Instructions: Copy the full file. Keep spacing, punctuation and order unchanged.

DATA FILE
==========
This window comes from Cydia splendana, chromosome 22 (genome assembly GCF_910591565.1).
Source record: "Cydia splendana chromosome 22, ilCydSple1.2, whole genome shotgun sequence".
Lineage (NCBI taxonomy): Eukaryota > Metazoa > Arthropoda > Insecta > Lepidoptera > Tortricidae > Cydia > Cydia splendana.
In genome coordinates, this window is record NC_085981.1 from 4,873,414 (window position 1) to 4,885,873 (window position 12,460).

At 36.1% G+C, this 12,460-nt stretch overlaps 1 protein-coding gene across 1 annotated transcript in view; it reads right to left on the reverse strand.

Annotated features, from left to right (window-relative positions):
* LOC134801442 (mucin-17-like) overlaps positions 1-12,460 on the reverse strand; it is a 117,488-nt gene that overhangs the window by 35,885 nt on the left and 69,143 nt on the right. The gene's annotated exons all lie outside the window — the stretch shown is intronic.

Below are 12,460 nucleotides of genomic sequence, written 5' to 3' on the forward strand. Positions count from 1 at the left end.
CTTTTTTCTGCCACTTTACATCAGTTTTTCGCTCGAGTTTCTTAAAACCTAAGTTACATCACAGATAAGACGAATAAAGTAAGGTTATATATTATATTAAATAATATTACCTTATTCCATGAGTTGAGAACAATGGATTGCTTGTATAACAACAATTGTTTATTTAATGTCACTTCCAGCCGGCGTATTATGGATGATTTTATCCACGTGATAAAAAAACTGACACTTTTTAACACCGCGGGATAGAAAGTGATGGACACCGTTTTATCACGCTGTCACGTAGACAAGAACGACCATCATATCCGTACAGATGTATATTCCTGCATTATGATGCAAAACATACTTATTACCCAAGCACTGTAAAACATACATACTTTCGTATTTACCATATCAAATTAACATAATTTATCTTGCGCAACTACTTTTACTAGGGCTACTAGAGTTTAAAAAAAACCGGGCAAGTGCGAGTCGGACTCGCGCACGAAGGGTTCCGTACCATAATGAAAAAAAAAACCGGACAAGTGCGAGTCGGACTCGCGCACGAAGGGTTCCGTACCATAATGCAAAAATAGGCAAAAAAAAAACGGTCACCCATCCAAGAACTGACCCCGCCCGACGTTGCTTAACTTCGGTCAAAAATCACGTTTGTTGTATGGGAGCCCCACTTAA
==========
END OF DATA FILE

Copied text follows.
This window comes from Cydia splendana, chromosome 22 (genome assembly GCF_910591565.1).
Source record: "Cydia splendana chromosome 22, ilCydSple1.2, whole genome shotgun sequence".
Lineage (NCBI taxonomy): Eukaryota > Metazoa > Arthropoda > Insecta > Lepidoptera > Tortricidae > Cydia > Cydia splendana.
In genome coordinates, this window is record NC_085981.1 from 4,873,414 (window position 1) to 4,885,873 (window position 12,460).

At 36.1% G+C, this 12,460-nt stretch overlaps 1 protein-coding gene across 1 annotated transcript in view; it reads right to left on the reverse strand.

Annotated features, from left to right (window-relative positions):
* LOC134801442 (mucin-17-like) overlaps positions 1-12,460 on the reverse strand; it is a 117,488-nt gene that overhangs the window by 35,885 nt on the left and 69,143 nt on the right. The gene's annotated exons all lie outside the window — the stretch shown is intronic.

Below are 12,460 nucleotides of genomic sequence, written 5' to 3' on the forward strand. Positions count from 1 at the left end.
CTTTTTTCTGCCACTTTACATCAGTTTTTCGCTCGAGTTTCTTAAAACCTAAGTTACATCACAGATAAGACGAATAAAGTAAGGTTATATATTATATTAAATAATATTACCTTATTCCATGAGTTGAGAACAATGGATTGCTTGTATAACAACAATTGTTTATTTAATGTCACTTCCAGCCGGCGTATTATGGATGATTTTATCCACGTGATAAAAAAACTGACACTTTTTAACACCGCGGGATAGAAAGTGATGGACACCGTTTTATCACGCTGTCACGTAGACAAGAACGACCATCATATCCGTACAGATGTATATTCCTGCATTATGATGCAAAACATACTTATTACCCAAGCACTGTAAAACATACATACTTTCGTATTTACCATATCAAATTAACATAATTTATCTTGCGCAACTACTTTTACTAGGGCTACTAGAGTTTAAAAAAAACCGGGCAAGTGCGAGTCGGACTCGCGCACGAAGGGTTCCGTACCATAATGAAAAAAAAAACCGGACAAGTGCGAGTCGGACTCGCGCACGAAGGGTTCCGTACCATAATGCAAAAATAGGCAAAAAAAAAACGGTCACCCATCCAAGAACTGACCCCGCCCGACGTTGCTTAACTTCGGTCAAAAATCACGTTTGTTGTATGGGAGCCCCACTTAA